Both male and female children have the same risk of developing Wolfram syndrome. Most children who are carriers will not develop any symptoms of the disorder and will go on to lead normal lives. Therefore, genetic testing of both partners is very important to find the hidden gene and assess the risks that a pregnancy may result in a child being born with this syndrome.

Diagnosis & Tests

Genetic testing is performed through a gene sequencing panel. There are several different types of tests available and most will detect other mitochondrial disorders as well. Results take between four and six weeks. The test can be performed via a blood sample, cultured cells, extracted DNA or an oral rinse. Prenatal tests can also be performed to detect the gene in a developing fetus.

Diagnosis in children usually occurs after the onset of diabetes and loss of vision. The disorder is so rare, however, that most physicians will see only one case in their entire career. If a physician suspects the syndrome after observing early onset diabetes and optic nerve atrophy, they will order a genetic panel. It is important to diagnose the syndrome as early as possible so the symptoms can be controlled and the parents can receive the information and support needed to care for their child.

Treatment & Therapy

There is no cure for Wolfram syndrome, but treatment of symptoms will help the child maintain function into adulthood and provide relief from symptoms. The physician will prescribe insulin and regular testing for blood sugar levels. A controlled diet and exercise to control one's blood sugar will help to reduce the need for insulin.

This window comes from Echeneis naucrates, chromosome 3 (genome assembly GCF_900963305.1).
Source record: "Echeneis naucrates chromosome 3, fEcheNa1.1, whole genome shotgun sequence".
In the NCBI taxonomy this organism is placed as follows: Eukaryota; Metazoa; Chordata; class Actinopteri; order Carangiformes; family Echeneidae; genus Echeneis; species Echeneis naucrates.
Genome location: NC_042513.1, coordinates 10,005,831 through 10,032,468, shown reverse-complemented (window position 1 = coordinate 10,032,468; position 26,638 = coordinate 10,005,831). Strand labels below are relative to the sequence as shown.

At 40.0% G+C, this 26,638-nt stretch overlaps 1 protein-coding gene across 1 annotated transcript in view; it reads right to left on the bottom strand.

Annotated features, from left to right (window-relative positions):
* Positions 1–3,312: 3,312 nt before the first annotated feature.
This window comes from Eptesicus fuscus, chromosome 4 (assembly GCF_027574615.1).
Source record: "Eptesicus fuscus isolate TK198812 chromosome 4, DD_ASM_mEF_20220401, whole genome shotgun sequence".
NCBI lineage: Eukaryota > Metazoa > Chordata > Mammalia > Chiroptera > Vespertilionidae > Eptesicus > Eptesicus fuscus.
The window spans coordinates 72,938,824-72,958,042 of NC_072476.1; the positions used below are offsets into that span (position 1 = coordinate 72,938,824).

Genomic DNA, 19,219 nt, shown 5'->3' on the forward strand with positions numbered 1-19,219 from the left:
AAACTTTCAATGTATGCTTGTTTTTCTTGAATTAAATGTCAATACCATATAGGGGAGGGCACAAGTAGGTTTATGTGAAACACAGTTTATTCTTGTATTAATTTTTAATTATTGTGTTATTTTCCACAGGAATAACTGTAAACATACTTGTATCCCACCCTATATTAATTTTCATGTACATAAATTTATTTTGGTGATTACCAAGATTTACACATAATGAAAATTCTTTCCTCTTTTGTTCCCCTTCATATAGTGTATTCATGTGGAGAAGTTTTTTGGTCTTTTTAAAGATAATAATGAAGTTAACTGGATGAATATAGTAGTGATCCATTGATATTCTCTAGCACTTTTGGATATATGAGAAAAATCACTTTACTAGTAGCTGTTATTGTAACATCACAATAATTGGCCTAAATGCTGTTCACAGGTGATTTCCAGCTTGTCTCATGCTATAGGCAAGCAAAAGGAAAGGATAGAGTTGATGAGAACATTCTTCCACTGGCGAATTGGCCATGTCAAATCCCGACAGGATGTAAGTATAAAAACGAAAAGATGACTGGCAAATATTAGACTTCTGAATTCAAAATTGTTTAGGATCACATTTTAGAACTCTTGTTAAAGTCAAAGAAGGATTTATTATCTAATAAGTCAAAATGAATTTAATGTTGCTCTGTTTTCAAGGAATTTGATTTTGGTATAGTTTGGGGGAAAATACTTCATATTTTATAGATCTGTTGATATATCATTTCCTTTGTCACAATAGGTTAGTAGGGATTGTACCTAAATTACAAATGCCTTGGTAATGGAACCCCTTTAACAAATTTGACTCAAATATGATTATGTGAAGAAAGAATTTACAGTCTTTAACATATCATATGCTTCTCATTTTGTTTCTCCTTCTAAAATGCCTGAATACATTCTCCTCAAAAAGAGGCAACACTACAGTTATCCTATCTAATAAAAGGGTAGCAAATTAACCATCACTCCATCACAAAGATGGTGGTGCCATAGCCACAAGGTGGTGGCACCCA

Those who benefit from hearing aids will also receive frequent hearing tests so that hearing aids can be adjusted to increase their effectiveness. Vasopressin delivered by nasal spray, injection or tablets will help to alleviate diabetes insipidus. Muscle spasms can be treated with anticonvulsants. Thiamin and vitamin B1 can help to counteract anemia. A catheter may improve urine elimination.

Unfortunately, there is no known treatment for the associated vision loss. Most children with Wolfram syndrome will live to middle adulthood. Average life expectancy is 30 years, with one patient in the UK living to 49 years. Many researchers are hopeful that experimental treatments may provide a cure for Wolfram syndrome. Clinical trials are available at major universities.

Prevention & Prophylaxis

The only known current prevention for Wolfram syndrome is genetic counseling for at-risk carriers. If both parents carry the gene, then other reproductive options may be considered. Preimplantation genetic diagnosis can help to identify genetic defects in an embryo before it is implanted into the mother, but the procedure is not perfect.

Parents may also consider egg or sperm donation from a person who does not carry the genetic defect. The child will, however, still have a 25 percent risk of carrying the defective gene from the affected parent.

In vitro fertilization (IVF) may also be performed with both healthy sperm and eggs from unrelated donors. Adoption is also considered by many couples who discover that they both carry the gene. A genetic counselor can provide advice and guidance for couples who must make this decision.